Hawkeyes' Keith Duncan joins legends with winning kick

Mark Emmert

IOWA CITY, Ia. — There’s a straight line in Kinnick Stadium lore from Rob Houghtlin to Daniel Murray to Keith Duncan.

When big games were on the line, all three kickers kept it straight.

Iowa kicker Keith Duncan starts to celebrate after making the game winning kick Saturday, Nov. 12, 2016, as Iowa upsets No. 3 Michigan 14-13 at Kinnick Stadium in Iowa City.

On Saturday, it was Duncan’s turn. The true freshman walk-on sent a 33-yard field goal through the uprights as time expired to give Iowa a 14-13 victory over No. 3 Michigan, unleashing a frenzy as roughly half of the 70,585 fans in attendance rushed to the field and milled about long after the players departed.

“When I felt it off my foot, I knew it was in,” Duncan said. “You really know right away off your foot. It’s just the sound of the ball and how heavy it hits off your foot.”

Listen to Gary Dolphin call Iowa's upset over Michigan

Houghtlin’s 29-yarder in 1985 gave top-ranked Iowa a 12-10 victory over No. 2 Michigan in perhaps the greatest game in Kinnick history.

Murray nailed a 31-yarder at the final horn in 2008 to send No. 2 Penn State to a 24-23 defeat and end its national championship hopes.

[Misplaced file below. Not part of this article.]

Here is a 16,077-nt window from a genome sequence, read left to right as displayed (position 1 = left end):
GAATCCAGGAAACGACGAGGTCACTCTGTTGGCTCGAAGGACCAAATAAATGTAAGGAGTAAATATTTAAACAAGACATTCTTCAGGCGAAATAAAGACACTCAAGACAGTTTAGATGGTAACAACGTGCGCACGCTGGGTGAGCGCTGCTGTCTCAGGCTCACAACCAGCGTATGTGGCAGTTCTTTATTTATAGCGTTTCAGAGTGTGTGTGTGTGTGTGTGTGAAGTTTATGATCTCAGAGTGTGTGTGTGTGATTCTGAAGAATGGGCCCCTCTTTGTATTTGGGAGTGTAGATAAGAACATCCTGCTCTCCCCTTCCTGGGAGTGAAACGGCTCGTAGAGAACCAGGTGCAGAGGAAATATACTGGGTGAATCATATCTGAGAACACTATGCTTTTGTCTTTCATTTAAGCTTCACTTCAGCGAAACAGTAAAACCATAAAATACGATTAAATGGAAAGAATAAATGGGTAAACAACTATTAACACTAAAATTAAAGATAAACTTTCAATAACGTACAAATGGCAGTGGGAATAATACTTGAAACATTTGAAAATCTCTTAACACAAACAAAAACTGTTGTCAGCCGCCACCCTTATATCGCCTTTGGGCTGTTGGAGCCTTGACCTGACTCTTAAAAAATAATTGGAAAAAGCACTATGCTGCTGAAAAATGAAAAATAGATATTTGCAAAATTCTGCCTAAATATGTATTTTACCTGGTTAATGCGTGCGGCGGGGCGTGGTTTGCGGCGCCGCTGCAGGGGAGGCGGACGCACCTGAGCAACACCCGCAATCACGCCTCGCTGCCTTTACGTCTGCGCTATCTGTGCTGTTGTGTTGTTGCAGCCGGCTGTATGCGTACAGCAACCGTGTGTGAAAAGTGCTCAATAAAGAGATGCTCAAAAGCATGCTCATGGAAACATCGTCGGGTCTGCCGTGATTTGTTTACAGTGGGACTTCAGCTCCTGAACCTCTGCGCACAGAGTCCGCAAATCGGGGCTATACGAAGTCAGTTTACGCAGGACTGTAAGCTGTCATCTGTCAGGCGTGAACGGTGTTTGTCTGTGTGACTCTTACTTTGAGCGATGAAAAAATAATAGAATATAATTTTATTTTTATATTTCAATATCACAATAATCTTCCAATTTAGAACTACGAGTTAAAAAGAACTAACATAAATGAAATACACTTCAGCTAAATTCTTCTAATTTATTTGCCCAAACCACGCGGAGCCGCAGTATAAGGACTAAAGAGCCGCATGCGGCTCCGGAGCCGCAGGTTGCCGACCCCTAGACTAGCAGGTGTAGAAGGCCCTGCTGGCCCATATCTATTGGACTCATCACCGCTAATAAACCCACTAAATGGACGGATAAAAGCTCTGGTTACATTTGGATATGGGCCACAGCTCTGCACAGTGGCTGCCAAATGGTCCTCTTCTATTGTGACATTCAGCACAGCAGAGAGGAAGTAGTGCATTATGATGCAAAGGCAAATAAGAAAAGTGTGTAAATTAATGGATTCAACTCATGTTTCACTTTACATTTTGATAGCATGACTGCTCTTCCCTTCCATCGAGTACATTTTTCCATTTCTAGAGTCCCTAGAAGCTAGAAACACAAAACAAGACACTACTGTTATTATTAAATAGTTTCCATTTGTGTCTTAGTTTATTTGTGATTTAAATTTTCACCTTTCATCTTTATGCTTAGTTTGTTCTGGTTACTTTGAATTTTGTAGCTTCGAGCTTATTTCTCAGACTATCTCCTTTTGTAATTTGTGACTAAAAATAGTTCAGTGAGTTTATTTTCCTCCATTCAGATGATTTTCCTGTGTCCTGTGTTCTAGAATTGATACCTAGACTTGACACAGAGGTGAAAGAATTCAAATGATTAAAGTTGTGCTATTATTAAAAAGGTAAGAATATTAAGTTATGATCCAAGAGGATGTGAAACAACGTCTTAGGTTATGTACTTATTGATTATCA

Saturday’s improbable upset came one week after the Hawkeyes were demolished in another night game, at Penn State.

The win made Iowa bowl-eligible. It handed Michigan its first loss of a season to further shake up the college football rankings on a day that No. 2 Clemson and No. 4 Washington also lost.

For Iowa’s fans and players, though, the moment of triumph felt like a catharsis. The Hawkeyes had lost their past three games at Kinnick and were flattened 41-14 at Penn State to fall to 5-4 after beginning the season ranked 15th in the country.

So no players were complaining when they looked up and saw a never-ending throng of black-clad Hawkeye fans streaming to the playing surface to join the jubilation. It was the first time that had happened at Kinnick since Murray felled the Nittany Lions eight years ago.

Current Iowa linebacker Bo Bower attended that game, but he said he was sitting so high up that he didn’t make it down to the field. Saturday was an entirely different experience.

“I just sat back and put my arms out and let it all happen,” Bower said. “A lot of people started hitting me actually, surprisingly, pretty hard. So that was kind of a wake-up call. But it’s so worth it. It was awesome.”

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Offensive lineman Sean Welsh went to join his teammates in a big pile after Duncan’s kick went through.

“I didn’t notice it until I turned around a couple seconds later, and, ‘Oh, shoot, half the stadium’s on the field,’” Welsh said. “I’ve never been hit on the head and the butt so much in my entire life.”

Iowa’s rally from a 10-0 deficit was kick-started by Duncan’s close friend, punter Ron Coluzzi.

The senior boomed a kick that traveled 54 yards, skittered sideways and came to rest at Michigan’s 2-yard line midway through the second quarter.